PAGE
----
That night, before the main sermon, I read my little sermon and had the church stand and sing happy birthday. My cousin Charlie “Nature Boy” Lewis, the grandson of Mary Lewis and the son of Irvin Lewis, was there. I believe that was the last time I saw him before he spent an extended period hospitalized and then died. Though I did not attend his funeral, I wrote a poem to honor him.

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Super Rich: A Guide to Having it All

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Russell Simmons knows firsthand that wealth is rooted in much more than the stock  market. True wealth has more to do with what’s in your heart than what’s in your wallet. Using this knowledge, Simmons became one of America’s shrewdest entrepreneurs, achieving a level of success that most investors only dream about. No matter how much material gain he accumulated, he never stopped lending a hand to those less fortunate. In Super Rich, Simmons uses his rare blend of spiritual savvy and street-smart wisdom to offer a new definition of wealth-and share timeless principles for developing an unshakable sense of self that can weather any financial storm. As Simmons says, “Happy can make you money, but money can’t make you happy.”

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The New Jim Crow

Mass Incarceration in the Age of Colorblindness

By Michele Alexander

Contrary to the rosy picture of race embodied in Barack Obama’s political success and Oprah Winfrey’s financial success, legal scholar Alexander argues vigorously and persuasively that [w]e have not ended racial caste in America; we have merely redesigned it. Jim Crow and legal racial segregation has been replaced by mass incarceration as a system of social control (More African Americans are under correctional control today… than were enslaved in 1850). Alexander reviews American racial history from the colonies to the Clinton administration, delineating its transformation into the war on drugs. She offers an acute analysis of the effect of this mass incarceration upon former inmates who will be discriminated against, legally, for the rest of their lives, denied employment, housing, education, and public benefits. Most provocatively, she reveals how both the move toward colorblindness and affirmative action may blur our vision of injustice: most Americans know and don’t know the truth about mass incarceration—but her carefully researched, deeply engaging, and thoroughly readable book should change that.—Publishers Weekly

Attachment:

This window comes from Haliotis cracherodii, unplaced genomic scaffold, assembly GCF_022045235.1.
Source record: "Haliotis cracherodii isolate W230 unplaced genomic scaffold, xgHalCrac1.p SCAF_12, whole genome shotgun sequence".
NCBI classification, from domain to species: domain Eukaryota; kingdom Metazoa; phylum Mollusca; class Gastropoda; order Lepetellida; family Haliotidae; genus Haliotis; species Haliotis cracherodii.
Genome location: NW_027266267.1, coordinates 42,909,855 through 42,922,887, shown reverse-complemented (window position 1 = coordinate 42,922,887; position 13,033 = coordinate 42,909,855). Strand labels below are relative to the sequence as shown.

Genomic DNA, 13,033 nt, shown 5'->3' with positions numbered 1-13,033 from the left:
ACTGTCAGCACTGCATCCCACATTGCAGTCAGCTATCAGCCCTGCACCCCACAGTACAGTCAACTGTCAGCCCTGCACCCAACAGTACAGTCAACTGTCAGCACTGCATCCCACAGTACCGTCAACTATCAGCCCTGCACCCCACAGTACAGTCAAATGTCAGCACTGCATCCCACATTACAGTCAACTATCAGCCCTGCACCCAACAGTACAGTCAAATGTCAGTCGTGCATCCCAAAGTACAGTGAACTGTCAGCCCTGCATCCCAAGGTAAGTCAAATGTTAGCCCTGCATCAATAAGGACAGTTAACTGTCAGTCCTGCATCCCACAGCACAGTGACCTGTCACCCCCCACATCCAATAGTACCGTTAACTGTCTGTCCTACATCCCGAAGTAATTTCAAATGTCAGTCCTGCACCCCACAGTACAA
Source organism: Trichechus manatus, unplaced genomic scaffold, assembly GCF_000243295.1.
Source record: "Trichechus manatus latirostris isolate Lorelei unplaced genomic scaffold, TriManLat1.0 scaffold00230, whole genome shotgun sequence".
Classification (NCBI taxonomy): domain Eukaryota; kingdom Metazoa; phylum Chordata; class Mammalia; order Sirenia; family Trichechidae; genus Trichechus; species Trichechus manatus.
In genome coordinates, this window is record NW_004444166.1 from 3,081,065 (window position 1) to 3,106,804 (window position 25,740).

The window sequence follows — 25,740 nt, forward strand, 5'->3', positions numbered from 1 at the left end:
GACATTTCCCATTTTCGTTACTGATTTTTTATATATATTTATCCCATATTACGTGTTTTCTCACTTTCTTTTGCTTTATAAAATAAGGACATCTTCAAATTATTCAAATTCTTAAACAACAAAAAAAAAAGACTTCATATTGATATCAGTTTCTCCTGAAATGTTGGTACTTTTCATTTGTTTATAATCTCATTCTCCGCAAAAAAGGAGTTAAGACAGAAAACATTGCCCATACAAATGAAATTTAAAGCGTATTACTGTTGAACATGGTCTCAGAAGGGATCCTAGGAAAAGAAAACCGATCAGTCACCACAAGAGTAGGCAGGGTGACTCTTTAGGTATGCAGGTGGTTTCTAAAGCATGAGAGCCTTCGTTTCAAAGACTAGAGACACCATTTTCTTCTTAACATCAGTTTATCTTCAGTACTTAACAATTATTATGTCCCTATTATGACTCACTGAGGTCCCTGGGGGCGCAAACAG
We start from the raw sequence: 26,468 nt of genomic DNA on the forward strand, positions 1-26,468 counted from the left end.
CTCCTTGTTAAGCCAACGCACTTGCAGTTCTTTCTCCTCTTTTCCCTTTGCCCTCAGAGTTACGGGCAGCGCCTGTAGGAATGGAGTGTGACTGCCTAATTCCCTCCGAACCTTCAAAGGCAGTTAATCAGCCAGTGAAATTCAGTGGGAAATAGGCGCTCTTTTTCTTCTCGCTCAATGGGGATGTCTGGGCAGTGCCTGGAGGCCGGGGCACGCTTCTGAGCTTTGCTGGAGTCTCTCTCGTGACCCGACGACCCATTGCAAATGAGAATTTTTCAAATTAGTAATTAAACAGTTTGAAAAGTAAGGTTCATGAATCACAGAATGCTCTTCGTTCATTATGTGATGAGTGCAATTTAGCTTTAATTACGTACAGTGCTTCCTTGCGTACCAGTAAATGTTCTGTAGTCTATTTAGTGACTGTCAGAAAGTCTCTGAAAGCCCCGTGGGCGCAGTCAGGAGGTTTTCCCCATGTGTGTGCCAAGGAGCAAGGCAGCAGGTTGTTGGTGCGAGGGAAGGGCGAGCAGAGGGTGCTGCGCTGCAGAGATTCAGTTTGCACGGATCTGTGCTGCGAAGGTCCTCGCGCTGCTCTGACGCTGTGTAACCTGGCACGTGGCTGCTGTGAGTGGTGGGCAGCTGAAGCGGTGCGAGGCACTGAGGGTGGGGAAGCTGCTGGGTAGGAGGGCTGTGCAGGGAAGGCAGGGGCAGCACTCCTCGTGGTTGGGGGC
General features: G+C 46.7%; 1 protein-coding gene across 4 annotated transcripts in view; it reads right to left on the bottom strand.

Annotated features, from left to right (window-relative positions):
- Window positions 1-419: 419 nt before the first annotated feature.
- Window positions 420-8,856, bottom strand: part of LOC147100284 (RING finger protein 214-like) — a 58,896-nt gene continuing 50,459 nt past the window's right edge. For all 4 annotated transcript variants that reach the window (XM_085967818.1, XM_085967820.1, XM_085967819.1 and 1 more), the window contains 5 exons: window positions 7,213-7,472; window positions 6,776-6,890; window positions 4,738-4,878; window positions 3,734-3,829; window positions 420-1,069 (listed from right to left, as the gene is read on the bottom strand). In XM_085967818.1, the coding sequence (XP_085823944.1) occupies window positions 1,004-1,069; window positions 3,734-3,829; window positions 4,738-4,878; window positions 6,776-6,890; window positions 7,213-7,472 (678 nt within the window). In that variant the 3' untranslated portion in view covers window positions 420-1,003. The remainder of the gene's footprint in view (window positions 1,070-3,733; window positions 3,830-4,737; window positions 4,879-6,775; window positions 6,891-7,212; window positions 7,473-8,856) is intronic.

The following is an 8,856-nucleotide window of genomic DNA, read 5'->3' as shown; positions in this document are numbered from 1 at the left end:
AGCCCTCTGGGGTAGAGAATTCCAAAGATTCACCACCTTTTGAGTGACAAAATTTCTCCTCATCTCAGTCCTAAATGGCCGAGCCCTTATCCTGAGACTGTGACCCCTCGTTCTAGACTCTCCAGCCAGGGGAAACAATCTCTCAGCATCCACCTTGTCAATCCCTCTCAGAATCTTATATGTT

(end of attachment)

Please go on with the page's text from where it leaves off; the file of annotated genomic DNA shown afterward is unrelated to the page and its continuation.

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The White Masters of the World

From The World and Africa, 1965

By W. E. B. Du Bois

W. E. B. Du Bois’ Arraignment and Indictment of White Civilization (Fletcher)

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Ancient African Nations

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The Death of Emmett Till by Bob Dylan  The Lonesome Death of Hattie Carroll  Only a Pawn in Their Game

Rev. Jesse Lee Peterson Thanks America for Slavery /

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The Journal of Negro History issues at Project Gutenberg

The Haitian Declaration of Independence 1804  / January 1, 1804 — The Founding of Haiti 

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update 31 December 2011